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Reviewed by:
  • The Literary Genres of Edmund Burke: The Political Uses of Literary Form, and: Party, Parliament, and the American War, 1774–1780. Vol. 3 of The Writings and Speeches of Edmund Burke, and: Edmund Burke: A Life in Caricature
  • William Levine
Frans De Bruyn. The Literary Genres of Edmund Burke: The Political Uses of Literary Form. New York: Oxford University Press, 1996. Pp. xii + 318. $72.00.
Warren M. Elofson with John A. Woods, eds. Party, Parliament, and the American War, 1774–1780. Vol. 3 of The Writings and Speeches of Edmund Burke. ed. Paul Langford. New York: Oxford University Press, 1996. Pp. xx + 714. $109.00.
Nicholas K. Robinson. Edmund Burke: A Life in Caricature. New Haven: Yale University Press, 1996. Pp. x + 214. $45.00.

The three books under review complement one another in unexpected ways: Burke the late-Augustan humanist, Burke the Whig idealist, and Burke the materialist Irish adventurer who was subject to incessant caricature almost from the moment he entered public life. These three distinct approaches to their subject’s manifold writings and political engagements provide an implicit system of checks and balances upon one another. As a figure who has been claimed by historians, political scientists, and literary scholars, among other disciplines, Burke has never been easily contained by any single field of study. The three works to be discussed all make a significant contribution, though of quite different kinds, to the diffuse world of modern academic Burke studies: De Bruyn illuminates several of Burke’s later writings by placing them in a highly sophisticated and theoretically enhanced Augustan literary and cultural context; the most recent volume of the Writings and Speeches brings modern editorial methods to and systematically consolidates the works of a crucial phase in Burke’s career, including the Speech on Conciliation with America and Letter to the Sheriffs of Bristol; Robinson’s meticulously compiled book provides a seemingly inexhaustible wealth of graphic satire and historically specific commentary. Taken as a whole, these three books also pose, without fully answering, a number of traditional questions in Burke studies: How does one account for the exceptionally belligerent tone of Burke’s later years, compared to his more moderate, conciliatory tone at the time of the American War? How should one view Burke’s recurrent conflict between his meritocratic aspirations and the rather inert aristocratic party he served, or the rigidly hierarchical order of society he later defended? Should he be judged as true to his principles of “improvement over innovation” throughout his life, as the later Coleridge, one of his prodigal sons, would argue? Or is he an apostate [End Page 533] from 1789 onwards, whose false class consciousness reveals itself in the 1794 A Letter to a Noble Lord, a text whose contradictions the young radical Coleridge pounced upon? Finally, do the various ad hominem satires (both by and about Burke), graphic caricatures and the largely personal or personally motivated, class-based level of argumentation in the political sphere outweigh the basis for such debate in conflicting party ideologies? Does Burke’s public character typify a Namierite view of political history in the eighteenth century, despite such extensive revisionary works as John Brewer’s 1976 Party Ideology and Popular Politics at the Accession of George III?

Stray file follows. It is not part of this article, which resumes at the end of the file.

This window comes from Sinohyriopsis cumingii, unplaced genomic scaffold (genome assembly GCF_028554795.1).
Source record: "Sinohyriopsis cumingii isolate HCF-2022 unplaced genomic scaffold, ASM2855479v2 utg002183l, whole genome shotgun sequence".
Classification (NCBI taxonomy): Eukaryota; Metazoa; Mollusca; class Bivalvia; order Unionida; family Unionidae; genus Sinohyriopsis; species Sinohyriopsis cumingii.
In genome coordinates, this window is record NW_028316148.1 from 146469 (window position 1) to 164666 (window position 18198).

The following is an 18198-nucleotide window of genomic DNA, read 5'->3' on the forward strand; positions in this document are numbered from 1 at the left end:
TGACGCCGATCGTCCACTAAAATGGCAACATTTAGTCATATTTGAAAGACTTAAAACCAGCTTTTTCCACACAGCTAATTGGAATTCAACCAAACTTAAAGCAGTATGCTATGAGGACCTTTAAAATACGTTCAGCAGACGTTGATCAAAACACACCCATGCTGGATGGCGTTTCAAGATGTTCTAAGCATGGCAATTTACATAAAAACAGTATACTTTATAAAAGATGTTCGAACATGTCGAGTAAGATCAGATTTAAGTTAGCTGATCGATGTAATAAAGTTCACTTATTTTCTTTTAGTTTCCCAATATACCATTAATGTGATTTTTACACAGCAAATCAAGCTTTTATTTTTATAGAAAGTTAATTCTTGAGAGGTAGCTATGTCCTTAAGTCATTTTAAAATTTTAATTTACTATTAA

Both De Bruyn and the editors of the Writings and Speeches point to a 1775 letter in which Burke refers to himself as one of the Laputan “flappers” who need to wake their rulers from drowsiness or excessive abstraction. Given this convergent example, the points of departure are clear: the editors will further elaborate on Burke’s frustrations in being the most politically active member of the ineffectual aristocratic Rockinghams, while De Bruyn will build his claims for the “Augustan humanist” basis of Burke’s writings on this and similar allusions, overlapping genres, rhetorical parallels, and inherited modes of evaluating cultural decline drawn from Swift, Pope, Scriblerian satirists, and other earlier eighteenth-century literary writing. Importantly, these critical genres are balanced by Burke’s use of constructive, socially stabilizing forms, and De Bruyn relies upon a broadly inclusive notion of literature, or a learned public writing, in this period to consider various genres of...

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